Frog’s Rainy-Day Story and Other Fables by Michael James Dowling; 72 pp; © 2019; Carpenter’s Son Publishing; Illustrations by Sarah Buell Dowling
“Frog’s Rainy-Day Story” presents fun ways to teach family values and lessons about life. Kids are familiar with animals like frogs, rabbits, foxes, crickets, beavers, owls, and all the other creatures who are the characters in this book. Through the animals’ conversations in each tale, children can learn how to interact with the world and one another.
Mrs. Dowling creates beautiful drawings of animals and simple scenery. I especially liked their expressions and how understated the color is. Rather than being in bold colors, the artwork doesn’t distract from stories that are meant for learning. That’s not to say the stories aren’t fun. They are. But the simplicity adds to the tone of the book.
Some of the lessons include being kind, making choices, generous or selfish attitudes, and spending money. Since the reading level is second grade, most children will understand, especially since the book provides a glossary at the end.
“Frog’s Rainy-Day Story” also welcomes families to dig deeper into the lessons by using their “Burrowing Deeper” study and questions on the website. The stories, used in this way, can help children with personal reflection and help families find a way to make family devotions fun.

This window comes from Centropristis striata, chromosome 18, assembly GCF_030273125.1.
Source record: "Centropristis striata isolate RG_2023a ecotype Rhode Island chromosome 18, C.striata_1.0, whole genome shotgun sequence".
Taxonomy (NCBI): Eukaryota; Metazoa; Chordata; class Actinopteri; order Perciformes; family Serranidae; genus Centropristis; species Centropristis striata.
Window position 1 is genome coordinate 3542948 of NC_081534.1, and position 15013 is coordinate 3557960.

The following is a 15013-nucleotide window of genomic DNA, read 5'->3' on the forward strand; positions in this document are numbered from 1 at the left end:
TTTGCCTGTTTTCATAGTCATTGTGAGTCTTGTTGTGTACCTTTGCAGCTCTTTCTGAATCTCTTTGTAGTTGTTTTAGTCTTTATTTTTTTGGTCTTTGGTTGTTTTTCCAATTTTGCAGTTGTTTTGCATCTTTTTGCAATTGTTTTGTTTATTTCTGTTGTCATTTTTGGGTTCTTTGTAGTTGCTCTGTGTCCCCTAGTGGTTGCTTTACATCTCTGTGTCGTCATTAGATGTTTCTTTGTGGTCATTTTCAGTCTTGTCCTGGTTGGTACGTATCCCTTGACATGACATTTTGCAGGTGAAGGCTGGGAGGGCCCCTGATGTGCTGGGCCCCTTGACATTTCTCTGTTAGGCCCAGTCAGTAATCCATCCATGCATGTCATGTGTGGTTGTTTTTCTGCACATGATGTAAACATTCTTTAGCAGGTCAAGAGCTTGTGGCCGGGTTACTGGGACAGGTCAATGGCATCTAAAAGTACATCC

When parents explain how the story relates to their child’s life, they’ll probably need to draw from their own knowledge of the Bible. Each of the eight stories ends with a comparison of worldly wisdom to biblical wisdom. These are helpful, but I sometimes didn’t see how the story depicted what the author was hoping to express. Most of them, however, have obvious morals.
This husband and wife team has a winner here. Not only is the book useful and fun, but it’s a quality publication. The size of the book gives it a typical children’s book feel and the fact that it’s a hardcover means it should last for years.
This review is with thanks to Book Crash and the authors for providing a reader’s copy.